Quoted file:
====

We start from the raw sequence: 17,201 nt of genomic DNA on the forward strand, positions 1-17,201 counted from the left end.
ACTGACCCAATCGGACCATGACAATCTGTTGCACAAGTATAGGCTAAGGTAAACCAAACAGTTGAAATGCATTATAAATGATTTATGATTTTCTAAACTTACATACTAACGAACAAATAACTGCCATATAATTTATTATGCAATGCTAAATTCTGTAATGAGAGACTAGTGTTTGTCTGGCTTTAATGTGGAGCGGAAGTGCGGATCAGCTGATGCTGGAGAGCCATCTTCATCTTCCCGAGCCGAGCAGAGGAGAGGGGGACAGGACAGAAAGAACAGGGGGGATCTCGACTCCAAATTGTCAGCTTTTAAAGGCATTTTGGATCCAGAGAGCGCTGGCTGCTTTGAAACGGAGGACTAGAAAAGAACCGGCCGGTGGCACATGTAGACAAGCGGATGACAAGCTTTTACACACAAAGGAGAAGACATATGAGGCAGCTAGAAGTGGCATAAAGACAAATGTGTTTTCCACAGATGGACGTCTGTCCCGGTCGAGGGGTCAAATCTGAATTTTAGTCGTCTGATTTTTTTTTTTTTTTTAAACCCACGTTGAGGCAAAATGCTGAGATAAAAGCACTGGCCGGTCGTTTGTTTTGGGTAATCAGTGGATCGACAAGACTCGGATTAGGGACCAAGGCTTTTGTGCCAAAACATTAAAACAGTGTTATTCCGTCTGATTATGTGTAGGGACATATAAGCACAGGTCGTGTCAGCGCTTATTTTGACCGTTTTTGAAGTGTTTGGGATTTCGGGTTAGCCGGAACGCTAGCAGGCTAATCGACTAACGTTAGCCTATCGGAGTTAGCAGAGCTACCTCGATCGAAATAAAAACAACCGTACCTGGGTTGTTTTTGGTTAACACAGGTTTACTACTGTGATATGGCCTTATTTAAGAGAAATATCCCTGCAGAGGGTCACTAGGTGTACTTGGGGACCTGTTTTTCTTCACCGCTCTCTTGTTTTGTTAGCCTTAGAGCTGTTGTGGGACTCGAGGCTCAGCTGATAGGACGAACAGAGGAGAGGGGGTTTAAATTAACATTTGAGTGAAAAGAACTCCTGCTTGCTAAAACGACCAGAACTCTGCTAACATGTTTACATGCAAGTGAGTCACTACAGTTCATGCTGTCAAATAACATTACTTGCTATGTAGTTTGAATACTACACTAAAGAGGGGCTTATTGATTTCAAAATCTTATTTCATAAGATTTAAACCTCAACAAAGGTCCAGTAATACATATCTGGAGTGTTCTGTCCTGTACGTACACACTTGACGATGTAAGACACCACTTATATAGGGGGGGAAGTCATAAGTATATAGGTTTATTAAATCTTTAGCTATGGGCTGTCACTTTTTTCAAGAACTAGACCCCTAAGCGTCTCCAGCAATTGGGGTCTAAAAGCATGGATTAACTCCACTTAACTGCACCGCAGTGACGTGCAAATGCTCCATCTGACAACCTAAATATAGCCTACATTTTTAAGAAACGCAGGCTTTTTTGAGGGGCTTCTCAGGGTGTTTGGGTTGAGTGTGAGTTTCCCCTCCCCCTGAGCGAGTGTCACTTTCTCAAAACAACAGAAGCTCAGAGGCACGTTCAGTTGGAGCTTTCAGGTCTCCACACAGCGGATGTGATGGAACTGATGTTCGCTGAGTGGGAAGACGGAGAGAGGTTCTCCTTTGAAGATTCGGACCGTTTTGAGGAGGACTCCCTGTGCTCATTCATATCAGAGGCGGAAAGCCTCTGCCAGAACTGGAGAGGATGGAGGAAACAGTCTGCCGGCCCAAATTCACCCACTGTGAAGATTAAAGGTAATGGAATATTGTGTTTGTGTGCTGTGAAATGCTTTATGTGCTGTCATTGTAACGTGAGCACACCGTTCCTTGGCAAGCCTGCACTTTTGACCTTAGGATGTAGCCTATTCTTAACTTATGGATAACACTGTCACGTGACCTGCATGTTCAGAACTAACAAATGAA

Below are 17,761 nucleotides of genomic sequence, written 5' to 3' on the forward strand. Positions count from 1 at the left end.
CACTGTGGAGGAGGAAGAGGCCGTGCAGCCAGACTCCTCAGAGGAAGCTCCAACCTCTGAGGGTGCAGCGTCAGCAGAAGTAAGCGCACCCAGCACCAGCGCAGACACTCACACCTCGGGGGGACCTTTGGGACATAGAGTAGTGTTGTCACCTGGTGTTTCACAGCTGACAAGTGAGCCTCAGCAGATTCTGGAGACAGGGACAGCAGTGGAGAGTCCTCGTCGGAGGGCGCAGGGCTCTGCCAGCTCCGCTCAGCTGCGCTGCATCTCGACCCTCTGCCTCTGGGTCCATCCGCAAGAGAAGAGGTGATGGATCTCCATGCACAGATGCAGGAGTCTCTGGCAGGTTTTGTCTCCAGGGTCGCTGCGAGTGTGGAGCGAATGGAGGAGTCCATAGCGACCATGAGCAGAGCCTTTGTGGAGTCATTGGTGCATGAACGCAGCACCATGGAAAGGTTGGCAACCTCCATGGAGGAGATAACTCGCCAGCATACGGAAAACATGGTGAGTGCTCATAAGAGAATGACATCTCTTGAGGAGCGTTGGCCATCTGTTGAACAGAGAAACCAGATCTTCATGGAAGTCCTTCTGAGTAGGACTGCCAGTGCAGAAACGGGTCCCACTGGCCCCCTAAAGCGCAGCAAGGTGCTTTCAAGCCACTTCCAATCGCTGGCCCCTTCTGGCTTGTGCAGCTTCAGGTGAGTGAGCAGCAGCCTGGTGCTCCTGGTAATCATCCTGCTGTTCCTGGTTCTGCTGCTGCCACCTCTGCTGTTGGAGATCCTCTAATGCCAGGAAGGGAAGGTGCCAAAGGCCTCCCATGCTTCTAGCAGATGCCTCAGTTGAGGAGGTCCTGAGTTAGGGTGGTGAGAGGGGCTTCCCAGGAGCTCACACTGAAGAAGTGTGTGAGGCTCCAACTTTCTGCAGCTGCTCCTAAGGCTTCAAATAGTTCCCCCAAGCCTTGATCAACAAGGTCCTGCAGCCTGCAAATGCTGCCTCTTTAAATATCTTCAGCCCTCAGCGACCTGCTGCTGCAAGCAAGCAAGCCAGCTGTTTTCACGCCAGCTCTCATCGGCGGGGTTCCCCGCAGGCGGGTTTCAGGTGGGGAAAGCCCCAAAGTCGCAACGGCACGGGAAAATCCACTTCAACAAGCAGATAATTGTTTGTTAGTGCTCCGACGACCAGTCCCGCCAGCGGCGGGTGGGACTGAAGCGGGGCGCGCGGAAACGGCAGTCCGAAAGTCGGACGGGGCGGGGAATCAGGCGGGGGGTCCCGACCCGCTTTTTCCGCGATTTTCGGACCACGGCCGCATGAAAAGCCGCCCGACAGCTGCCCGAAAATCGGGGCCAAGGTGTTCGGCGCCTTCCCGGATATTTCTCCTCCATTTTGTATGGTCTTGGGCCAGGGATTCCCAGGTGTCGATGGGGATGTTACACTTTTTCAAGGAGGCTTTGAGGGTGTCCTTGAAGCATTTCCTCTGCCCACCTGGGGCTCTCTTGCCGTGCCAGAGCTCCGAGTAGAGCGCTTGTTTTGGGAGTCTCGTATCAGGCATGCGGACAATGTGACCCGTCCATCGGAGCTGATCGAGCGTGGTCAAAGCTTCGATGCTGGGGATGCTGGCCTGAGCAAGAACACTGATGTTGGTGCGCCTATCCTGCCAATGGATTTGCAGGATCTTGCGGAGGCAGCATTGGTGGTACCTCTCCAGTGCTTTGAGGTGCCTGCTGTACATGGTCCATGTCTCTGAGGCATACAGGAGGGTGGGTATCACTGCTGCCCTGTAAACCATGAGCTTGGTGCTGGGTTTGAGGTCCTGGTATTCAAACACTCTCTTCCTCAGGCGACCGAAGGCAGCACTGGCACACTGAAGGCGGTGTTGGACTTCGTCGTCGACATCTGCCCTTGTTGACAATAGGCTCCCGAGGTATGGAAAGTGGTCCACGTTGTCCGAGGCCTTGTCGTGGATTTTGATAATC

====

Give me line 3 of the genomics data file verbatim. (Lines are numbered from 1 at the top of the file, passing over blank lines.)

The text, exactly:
Below are 17,761 nucleotides of genomic sequence, written 5' to 3' on the forward strand. Positions count from 1 at the left end.